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                    Difference between centrifugal pump and positive displacement pump
                    release2016-12-09 15:11:30  Views

                          Pumps are the second most commonly used industrial equipment after electric motors. Millions of pumps are currently working around the world, delivering thousands of liquids. Pumps are generally divided into two basic categories: kinetic energy pumps and positive displacement (PD) pumps. According to the US Department of Commerce data, about 70% of all pump sales are kinetic energy pumps, and the remaining 30% are positive displacement pumps. When choosing a pump, the first step is to decide which of the centrifugal and volumetric pumps is best for your needs.

                           Since the mainstream industrial pumps are centrifugal pumps, many people think of centrifugal pumps first. There are many types of centrifugal pumps according to their uses, such as centrifugal self-priming pumps, centrifugal pipeline pumps, etc., and the cost of centrifugal pumps is usually lower than volumetric pumps, and it is also the correct pump type to be used in many cases. Each pump agitates fluids in different ways, and each pump has different operating characteristics and curves. However, it is important that the centrifugal pump affects the flow rate of the liquid, resulting in a certain pressure at the discharge port. In contrast, when a positive displacement pump agitates liquid, it first obtains a specific amount of liquid and sends it from the suction port to the discharge port. For a centrifugal pump, the pressure is formed first, and then the flow is generated. For positive displacement pumps, the flow is formed first, and then the pressure appears.

                           Performance comparison between centrifugal pump and positive displacement pump:

                           In order to be able to pick the right type from various pumps, it is important to understand the differences in the operating characteristics of the two pumps. When you look at its performance table (Figure 1a), you can see how different it works. Centrifugal pumps have a variable flow phenomenon that depends on pressure (or head), while positive displacement pumps have a more or less constant flow phenomenon that is independent of pressure.

                           Comparison of the viscosity of liquids pumped by centrifugal pumps and positive displacement pumps:

                           Viscosity plays an important role in the mechanical efficiency of the pump. Since the centrifugal pump runs at the speed of the motor, its efficiency will decrease with the increase of viscosity caused by the increase of friction loss in the pump. Please note that as the viscosity increases, the efficiency of the centrifugal pump decreases rapidly, as does the centrifugal self-priming pump. Another major difference is the effect of viscosity on pump capacity. You will notice in the flow meter that the centrifugal pump will decrease the flow rate when the viscosity increases, while the positive displacement pump will actually increase the flow rate. This is because higher viscosity liquids fill the voids in the positive displacement pump, resulting in higher volumetric efficiency. Keep in mind that there will also be increased pipeline losses in the system. This means that the flow in the centrifugal pump will further decrease as the pump differential pressure increases.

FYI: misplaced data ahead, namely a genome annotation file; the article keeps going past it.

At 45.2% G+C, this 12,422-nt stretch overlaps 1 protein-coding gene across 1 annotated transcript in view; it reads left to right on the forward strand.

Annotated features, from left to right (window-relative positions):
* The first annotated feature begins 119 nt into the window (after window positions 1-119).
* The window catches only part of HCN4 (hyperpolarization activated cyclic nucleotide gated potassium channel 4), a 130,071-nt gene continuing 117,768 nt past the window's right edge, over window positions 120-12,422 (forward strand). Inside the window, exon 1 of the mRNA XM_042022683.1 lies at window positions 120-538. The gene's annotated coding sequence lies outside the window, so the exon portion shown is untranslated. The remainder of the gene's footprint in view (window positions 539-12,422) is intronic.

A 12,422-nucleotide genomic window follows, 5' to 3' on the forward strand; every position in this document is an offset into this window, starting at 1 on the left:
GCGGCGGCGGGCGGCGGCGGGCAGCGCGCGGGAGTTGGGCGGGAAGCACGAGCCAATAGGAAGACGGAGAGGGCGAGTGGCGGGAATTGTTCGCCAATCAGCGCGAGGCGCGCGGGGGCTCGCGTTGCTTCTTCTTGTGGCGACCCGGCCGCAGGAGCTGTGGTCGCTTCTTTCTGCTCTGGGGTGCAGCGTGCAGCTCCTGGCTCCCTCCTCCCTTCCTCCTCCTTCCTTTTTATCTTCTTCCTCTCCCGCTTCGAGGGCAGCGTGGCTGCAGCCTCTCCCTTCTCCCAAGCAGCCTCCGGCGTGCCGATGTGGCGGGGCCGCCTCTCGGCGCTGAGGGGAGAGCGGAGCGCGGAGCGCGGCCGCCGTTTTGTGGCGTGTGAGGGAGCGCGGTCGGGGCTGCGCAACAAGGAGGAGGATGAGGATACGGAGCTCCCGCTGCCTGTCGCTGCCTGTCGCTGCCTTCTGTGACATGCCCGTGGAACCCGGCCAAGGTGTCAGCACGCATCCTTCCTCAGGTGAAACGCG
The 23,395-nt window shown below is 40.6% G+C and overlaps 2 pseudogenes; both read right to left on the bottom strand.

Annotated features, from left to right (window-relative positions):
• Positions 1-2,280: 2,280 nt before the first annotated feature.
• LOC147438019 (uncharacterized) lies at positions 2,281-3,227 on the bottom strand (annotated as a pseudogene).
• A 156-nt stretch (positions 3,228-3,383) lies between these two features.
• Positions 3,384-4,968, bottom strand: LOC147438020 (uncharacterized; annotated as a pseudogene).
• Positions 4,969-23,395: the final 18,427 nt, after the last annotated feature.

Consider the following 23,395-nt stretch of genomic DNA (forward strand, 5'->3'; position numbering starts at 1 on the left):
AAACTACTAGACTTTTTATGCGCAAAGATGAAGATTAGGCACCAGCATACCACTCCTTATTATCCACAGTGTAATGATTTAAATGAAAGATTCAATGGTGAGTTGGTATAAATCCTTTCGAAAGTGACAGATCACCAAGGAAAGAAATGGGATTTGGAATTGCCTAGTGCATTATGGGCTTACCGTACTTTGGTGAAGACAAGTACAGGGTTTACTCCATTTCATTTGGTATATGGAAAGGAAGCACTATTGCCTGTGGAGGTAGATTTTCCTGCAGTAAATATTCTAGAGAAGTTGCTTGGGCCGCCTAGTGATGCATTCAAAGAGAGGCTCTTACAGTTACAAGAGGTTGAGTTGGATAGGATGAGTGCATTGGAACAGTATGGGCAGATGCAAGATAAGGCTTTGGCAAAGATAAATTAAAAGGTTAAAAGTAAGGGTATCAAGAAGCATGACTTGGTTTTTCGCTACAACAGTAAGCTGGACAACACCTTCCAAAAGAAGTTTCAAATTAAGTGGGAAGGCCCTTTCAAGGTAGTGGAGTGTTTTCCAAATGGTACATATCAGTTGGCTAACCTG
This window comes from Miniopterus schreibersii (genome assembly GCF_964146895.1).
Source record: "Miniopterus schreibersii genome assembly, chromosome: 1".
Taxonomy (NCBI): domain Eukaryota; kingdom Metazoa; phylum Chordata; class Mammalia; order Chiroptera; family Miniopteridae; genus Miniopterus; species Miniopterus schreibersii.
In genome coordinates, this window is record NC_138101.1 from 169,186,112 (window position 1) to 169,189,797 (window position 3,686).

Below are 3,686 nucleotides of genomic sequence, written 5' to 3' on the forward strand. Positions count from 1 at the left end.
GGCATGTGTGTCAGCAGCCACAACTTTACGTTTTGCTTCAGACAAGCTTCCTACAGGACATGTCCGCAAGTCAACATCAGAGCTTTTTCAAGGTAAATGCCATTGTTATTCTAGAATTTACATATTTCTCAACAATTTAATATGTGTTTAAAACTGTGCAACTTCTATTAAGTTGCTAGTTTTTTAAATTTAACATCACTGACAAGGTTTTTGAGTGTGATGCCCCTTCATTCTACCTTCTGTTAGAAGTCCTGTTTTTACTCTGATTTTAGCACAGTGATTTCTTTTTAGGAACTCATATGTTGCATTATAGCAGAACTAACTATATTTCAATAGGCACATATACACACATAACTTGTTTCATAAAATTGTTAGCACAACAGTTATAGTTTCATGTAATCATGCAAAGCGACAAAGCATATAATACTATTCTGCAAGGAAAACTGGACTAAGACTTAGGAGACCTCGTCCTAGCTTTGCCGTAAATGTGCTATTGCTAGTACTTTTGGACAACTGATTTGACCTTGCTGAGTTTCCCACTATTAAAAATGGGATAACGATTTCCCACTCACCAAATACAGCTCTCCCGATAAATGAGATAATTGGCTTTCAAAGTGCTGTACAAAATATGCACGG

Efficiency comparison between centrifugal pump and positive displacement pump:

                           When considering the effect of differential pressure on the mechanical efficiency of the pump, kinetic energy pumps and positive displacement pumps also exhibit different characteristics. For positive displacement pumps, as pressure increases, efficiency actually improves, while centrifugal pumps have an efficiency point. On both sides of this point, the efficiency of the integrated pump will drop significantly.

                           Centrifugal pump and volumetric pump inlet conditions:

                           The requirements for inlet conditions for these two types of pumps also differ considerably. Centrifugal pumps require a predetermined amount of liquid in the pump in order to create a pressure differential. Liquid-free dry pumps cannot be started by themselves. Once started, the centrifugal pump needs to meet the clear inlet pressure requirements recommended by the manufacturer.

                           Since the positive displacement pump stirs the liquid through the expansion and contraction of the liquid volume, a negative pressure will be formed at the inlet, so the positive displacement pump can start the perfusion by itself. In some cases, this is the deciding factor in choosing a volumetric or centrifugal pump.

                           In general, when the viscosity exceeds 150 cP, the flow rate must be able to be predicted over a wide range, or when the pump is expected to start the perfusion itself, a volumetric pump can be considered. When choosing between centrifugal pumps and positive displacement pumps, energy consumption issues must also be considered, as there may be considerable differences in energy consumption between the two pumps. This is particularly important for situations where the flow rate is less than 100 gallons per minute. In this case, the decrease in the efficiency of the centrifugal pump will be greater, and there are many classifications of centrifugal pumps, self-priming pumps, booster pumps, and sewage Pumps, etc. These detailed classifications can better meet customer needs.


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